Broadband providers are sneaking into the smart home

  • The smart home market might not be taking off as fast as predicted, but it's still poised to grow by billions in the next five years 

  • The market presents an opportunity for broadband providers to find new revenue through value-added services targeted at smart home devices

  • Smart homes have become a way for broadband providers to sell higher speed tiers

Just because it isn’t as futuristic as we pictured doesn’t mean it hasn’t happened yet: Smart devices are on the rise, and they’re creeping into the broadband world.

Our refrigerators aren’t making us sandwiches and we don’t have laundry folding robots (yet), but subtle smart home devices (a.k.a. any gadget with internet connectivity) like washing machines, smoke detectors and locks are starting to nestle into more homes. According to Parks Associates, 45% of homes in the U.S. have at least one smart home device.

Early predictions for the smart home market might have been a bit overzealous. “Some individuals and perhaps companies have had higher expectations for the pace of smart home adoption,” Parks Associates President and Chief Marketing Officer Elizabeth Parks told Fierce Telecom.

Parks Associates has kept its forecasts more “conservative,” Parks said, but she still believes the industry will grow by billions over the next five years. The research firm predicts the smart home market will have annual revenue of $12.6 billion in 2027 for core smart home product categories, including video doorbells and smart lighting. TVs, speakers and other smart streaming devices are not included in that category.

“It's still a really big market when you consider all of it, and we will get to the point where integration is there in a mass market way,” Parks added. “I do think we'll see services that have more revenue attached to them, and that continues to grow as well.”

Here’s where broadband comes in.

As providers lose entertainment revenue to streaming services, they can find new revenue through value-added services like bundled offerings that include smart home device integration.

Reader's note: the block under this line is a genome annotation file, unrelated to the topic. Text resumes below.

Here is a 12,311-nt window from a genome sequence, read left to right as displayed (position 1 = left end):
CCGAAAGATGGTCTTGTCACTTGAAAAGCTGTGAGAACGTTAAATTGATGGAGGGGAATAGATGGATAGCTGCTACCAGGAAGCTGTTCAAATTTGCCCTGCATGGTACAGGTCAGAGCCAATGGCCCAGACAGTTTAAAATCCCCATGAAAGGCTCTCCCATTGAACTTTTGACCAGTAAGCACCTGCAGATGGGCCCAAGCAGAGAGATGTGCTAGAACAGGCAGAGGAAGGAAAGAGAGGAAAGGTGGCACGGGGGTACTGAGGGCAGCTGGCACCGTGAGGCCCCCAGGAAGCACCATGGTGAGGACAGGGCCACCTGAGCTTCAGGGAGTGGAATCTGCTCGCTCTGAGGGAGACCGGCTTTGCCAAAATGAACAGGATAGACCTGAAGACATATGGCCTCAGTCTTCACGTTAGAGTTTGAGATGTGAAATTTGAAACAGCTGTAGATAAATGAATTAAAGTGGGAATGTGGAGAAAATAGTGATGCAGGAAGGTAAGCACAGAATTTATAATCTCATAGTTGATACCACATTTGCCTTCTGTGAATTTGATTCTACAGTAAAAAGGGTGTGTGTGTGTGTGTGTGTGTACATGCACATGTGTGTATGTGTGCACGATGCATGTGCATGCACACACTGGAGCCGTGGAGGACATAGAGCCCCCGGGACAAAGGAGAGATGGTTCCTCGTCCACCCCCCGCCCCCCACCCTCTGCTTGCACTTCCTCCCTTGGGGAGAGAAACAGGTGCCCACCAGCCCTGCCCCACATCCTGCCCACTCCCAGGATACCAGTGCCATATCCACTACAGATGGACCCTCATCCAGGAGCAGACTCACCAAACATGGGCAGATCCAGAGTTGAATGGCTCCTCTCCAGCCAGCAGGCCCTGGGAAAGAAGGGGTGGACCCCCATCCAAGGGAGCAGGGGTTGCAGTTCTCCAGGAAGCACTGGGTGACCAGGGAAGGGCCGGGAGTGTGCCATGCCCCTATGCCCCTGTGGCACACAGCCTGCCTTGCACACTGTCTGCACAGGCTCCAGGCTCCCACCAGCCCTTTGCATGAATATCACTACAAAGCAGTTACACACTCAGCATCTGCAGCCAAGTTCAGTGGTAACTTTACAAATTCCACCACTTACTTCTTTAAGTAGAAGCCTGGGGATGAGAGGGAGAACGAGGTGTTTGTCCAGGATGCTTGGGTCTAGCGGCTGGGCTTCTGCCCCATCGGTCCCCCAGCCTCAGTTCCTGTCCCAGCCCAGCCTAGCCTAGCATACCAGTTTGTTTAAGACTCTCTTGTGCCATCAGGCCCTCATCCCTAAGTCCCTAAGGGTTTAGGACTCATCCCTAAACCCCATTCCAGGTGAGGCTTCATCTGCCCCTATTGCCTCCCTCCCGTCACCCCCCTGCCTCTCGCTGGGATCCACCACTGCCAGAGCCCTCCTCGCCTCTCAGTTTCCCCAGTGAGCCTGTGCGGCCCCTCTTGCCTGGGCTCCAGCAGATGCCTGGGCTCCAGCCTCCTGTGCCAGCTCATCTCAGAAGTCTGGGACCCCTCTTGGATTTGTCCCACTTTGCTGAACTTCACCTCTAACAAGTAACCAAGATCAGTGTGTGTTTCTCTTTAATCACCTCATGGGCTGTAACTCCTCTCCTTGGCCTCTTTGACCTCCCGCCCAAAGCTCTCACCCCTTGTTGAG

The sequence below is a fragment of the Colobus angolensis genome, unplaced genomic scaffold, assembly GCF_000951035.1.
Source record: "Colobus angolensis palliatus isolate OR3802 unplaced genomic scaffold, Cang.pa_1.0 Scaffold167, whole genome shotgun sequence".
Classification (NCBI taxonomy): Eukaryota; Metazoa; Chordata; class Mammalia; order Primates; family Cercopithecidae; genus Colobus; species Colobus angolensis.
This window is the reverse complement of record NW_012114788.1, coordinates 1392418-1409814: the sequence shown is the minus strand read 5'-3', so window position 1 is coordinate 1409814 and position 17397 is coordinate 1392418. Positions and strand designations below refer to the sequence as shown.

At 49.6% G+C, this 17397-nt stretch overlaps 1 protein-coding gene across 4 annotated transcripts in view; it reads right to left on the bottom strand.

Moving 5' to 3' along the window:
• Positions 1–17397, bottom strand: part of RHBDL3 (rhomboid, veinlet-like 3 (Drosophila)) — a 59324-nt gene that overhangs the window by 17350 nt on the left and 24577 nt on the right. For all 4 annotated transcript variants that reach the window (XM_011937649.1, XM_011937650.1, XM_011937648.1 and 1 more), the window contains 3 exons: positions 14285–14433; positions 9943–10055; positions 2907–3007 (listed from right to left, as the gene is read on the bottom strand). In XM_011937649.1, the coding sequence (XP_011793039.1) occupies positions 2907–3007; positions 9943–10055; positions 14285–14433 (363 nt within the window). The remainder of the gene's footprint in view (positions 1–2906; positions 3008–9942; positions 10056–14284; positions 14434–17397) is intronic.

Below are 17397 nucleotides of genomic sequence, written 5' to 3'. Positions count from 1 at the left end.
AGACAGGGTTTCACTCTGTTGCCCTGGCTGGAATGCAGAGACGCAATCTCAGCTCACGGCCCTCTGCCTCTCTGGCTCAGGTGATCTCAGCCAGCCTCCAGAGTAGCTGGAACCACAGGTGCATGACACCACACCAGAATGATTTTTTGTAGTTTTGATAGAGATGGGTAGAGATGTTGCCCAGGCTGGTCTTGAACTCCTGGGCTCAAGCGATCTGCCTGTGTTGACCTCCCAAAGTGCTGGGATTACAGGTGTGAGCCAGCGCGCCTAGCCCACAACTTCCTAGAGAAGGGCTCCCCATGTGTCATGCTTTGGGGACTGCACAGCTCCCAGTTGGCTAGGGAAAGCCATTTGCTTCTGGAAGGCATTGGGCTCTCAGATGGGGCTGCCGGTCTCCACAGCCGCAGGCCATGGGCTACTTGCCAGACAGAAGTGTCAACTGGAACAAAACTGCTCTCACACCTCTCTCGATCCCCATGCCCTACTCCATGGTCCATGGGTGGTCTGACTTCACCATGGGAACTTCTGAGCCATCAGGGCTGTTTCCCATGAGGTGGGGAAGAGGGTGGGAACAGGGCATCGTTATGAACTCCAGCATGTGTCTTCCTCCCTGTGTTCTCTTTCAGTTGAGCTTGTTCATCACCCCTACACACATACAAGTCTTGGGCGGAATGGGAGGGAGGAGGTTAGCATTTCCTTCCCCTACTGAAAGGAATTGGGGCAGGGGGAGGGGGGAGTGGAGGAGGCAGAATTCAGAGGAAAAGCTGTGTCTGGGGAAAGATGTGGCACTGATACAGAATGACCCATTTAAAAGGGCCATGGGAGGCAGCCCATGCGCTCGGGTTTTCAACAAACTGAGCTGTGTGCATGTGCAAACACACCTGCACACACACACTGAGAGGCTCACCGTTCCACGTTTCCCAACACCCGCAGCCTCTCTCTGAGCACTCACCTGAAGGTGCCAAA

Xfinity, for example, markets its Xfinity Home product as a “smart home security systems and monitoring” app to control home security cameras and Wi-Fi thermostats, among other things. Meanwhile, the AT&T Smart Home Manager app is included with all AT&T Fiber plans.

The smart device is important to broadband providers now because it's a revenue driver, Parks noted, and can even boost Net Promoter Scores (NPS). Added services can include anything from tools for parental controls to network monitoring that alerts users when their devices go offline.

“The smart home has always been part of the broadband story,” Parks added. “It just hasn't been the exciting hockey stick growth part, so some people maybe just don't see it as exciting or as moving as quickly.”

Do smart homes need speed?

Service providers want the smart home as part of their ecosystem because it will drive customers to buy other network services, but it’s also become another way to convince customers to take higher speeds.

See: This Quantum Fiber blog that touts 940 Mbps speed tiers as “engineered to support today’s smart home features.” Or these other smart-home-focused ads from Ziply Fiber, Lumos FiberGateway Fiber, Luminate and Belden. (We’re not picking on these guys, they just have the best “smart home fiber” SEO.)

Parks Associates' super power users segment, those that have 10 or more devices, are more likely to take higher speed tiers than those with less connected devices. Whether today’s smart homes actually need speed tiers near a gigabit, however, is another question.

“More and more devices are being connected, but the ramp up in the average home will take longer than the hype would lead many to believe,” said Bryan Darr, VP of government affairs at Ookla.

Darr said smart home device adoption certainly adds to data use and needed capacity, but this is not taking place at a level requiring gigabit speeds “unless consumers have a very large number of them, along with other significant demands at the service address.”

Wi-Fi, 5G could pave way for smart communities

One of the biggest obstacles to smart home market growth is the devices themselves. A simple search will conjure a ton of Reddit threads and Google results showing customers vexed by their devices disconnecting, randomly shutting down or failing in any number of ways.

So, if it’s not bandwidth, then what’s the problem?

If you ask Parks, smart home success is more about the quality of Wi-Fi in the home. That could be completely dependent on all sorts of things that have nothing to do with a broadband provider, she said: “You could have brick in your home, you could have some neighbor who's got some weird thing that's messing with your Wi-Fi.”

“We don't necessarily see people reporting problems with speed,” Parks added. "The network issues have to do with Wi-Fi for a lot of the part."

Ookla analyst Affandy Johan said service providers have been talking about smart homes for many years to encourage the take-up of their services, but developments in 5G could be the market’s watershed moment.

More use of 5G features such as enhanced mobile broadband (eMBB) and Massive Machine-Type Communications (mMTC) will improve wireless performance in a wide range of applications, Johan said.

In the meantime, he said smart home integration as part of a wider application such as smart cities and healthcare, shifting focus from smart homes to smart communities, “is where a larger conversation can be had in the near future."